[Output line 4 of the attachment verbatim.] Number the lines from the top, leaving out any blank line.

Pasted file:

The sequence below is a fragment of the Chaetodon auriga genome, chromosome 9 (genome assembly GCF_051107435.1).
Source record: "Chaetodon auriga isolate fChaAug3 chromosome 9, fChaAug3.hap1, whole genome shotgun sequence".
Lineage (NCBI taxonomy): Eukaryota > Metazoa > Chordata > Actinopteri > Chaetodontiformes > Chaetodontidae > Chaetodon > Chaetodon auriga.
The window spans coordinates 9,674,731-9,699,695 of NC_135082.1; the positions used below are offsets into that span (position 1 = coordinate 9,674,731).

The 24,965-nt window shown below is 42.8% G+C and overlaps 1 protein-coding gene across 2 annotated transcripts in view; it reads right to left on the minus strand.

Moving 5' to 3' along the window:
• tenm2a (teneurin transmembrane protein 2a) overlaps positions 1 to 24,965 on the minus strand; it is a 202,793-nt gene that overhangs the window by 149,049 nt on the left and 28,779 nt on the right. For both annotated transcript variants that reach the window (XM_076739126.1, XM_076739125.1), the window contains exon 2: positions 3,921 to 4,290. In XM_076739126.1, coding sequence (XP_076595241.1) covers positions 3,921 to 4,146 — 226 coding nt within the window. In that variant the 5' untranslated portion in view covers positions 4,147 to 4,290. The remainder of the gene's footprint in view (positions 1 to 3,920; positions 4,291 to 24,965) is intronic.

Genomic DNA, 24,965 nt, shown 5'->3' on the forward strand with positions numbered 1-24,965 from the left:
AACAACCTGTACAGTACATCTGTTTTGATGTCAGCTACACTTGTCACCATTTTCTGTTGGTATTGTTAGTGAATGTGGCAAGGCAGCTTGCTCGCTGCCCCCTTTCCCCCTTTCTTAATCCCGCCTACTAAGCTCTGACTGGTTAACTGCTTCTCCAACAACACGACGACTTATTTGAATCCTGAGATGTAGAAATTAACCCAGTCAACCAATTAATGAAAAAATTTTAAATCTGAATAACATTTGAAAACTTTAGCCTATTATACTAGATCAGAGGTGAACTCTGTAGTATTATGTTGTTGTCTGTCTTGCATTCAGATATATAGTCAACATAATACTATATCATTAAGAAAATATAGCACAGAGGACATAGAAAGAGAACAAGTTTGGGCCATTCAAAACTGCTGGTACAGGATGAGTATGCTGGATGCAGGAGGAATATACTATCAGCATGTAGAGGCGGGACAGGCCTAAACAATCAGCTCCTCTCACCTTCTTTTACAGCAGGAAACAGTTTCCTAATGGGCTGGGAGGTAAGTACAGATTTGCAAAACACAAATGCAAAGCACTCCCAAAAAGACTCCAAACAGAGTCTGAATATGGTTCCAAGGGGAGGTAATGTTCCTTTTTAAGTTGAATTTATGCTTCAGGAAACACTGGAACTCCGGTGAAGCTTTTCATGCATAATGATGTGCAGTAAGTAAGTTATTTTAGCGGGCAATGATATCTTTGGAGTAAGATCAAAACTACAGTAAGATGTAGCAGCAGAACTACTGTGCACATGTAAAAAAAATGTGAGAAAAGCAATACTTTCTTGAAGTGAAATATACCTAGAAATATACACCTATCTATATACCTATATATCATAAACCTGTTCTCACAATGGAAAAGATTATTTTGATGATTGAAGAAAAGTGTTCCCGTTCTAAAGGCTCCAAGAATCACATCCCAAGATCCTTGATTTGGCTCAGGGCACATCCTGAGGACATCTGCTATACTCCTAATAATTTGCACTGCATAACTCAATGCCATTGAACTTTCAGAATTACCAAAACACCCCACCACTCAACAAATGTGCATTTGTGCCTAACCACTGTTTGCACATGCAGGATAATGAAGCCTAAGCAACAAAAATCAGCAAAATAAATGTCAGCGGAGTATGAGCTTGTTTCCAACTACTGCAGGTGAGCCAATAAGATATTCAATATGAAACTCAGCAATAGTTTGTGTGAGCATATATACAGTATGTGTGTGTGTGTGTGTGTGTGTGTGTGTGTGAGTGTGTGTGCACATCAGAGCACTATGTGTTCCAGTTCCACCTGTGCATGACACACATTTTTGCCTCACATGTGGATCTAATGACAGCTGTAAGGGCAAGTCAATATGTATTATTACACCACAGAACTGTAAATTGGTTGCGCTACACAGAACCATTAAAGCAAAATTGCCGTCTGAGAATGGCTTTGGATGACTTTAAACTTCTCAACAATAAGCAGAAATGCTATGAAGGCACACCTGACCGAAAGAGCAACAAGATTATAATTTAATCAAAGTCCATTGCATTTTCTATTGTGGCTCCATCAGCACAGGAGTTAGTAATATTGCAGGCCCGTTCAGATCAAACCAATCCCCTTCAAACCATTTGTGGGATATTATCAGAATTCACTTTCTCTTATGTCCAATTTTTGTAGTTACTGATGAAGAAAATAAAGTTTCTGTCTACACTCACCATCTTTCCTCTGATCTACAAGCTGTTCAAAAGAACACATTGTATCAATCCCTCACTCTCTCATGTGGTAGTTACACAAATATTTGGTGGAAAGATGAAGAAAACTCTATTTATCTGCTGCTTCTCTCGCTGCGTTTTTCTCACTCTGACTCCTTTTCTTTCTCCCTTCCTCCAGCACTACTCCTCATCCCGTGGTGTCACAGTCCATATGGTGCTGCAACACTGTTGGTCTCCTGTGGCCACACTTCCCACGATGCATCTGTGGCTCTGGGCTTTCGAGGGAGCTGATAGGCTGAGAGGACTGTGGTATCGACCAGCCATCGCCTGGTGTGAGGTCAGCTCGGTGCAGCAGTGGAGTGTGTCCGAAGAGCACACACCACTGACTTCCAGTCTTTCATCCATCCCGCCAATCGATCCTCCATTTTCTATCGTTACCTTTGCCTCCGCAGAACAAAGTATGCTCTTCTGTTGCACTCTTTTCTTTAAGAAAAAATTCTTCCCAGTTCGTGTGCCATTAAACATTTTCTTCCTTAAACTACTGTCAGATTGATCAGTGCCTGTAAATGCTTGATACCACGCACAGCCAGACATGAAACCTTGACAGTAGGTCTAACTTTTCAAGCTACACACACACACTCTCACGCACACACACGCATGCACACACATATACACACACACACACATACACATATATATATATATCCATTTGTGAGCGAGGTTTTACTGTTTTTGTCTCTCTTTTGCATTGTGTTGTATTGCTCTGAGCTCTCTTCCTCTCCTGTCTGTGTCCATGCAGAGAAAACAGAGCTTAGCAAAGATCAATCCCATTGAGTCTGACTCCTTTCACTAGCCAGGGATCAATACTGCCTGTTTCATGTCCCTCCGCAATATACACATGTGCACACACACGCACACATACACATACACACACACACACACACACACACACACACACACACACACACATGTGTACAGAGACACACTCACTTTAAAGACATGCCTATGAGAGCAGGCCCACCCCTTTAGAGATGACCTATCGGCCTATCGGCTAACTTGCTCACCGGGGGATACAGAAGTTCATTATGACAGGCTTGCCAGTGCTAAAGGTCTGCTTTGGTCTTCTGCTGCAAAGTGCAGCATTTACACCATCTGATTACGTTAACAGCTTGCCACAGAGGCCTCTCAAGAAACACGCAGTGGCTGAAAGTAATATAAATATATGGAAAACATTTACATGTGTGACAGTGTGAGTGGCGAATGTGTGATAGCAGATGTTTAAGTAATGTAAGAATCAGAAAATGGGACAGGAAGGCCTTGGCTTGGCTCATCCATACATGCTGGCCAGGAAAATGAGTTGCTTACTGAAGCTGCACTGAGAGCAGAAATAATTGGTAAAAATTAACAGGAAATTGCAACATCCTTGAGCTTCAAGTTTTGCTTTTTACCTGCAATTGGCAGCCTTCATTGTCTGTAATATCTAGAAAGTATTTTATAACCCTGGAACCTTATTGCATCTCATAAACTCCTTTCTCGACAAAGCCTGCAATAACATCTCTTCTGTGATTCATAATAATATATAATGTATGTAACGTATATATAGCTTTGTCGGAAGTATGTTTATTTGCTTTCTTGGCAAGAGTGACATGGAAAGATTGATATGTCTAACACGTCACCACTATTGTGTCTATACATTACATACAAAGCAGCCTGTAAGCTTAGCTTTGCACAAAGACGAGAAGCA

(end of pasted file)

The window spans coordinates 9,674,731-9,699,695 of NC_135082.1; the positions used below are offsets into that span (position 1 = coordinate 9,674,731).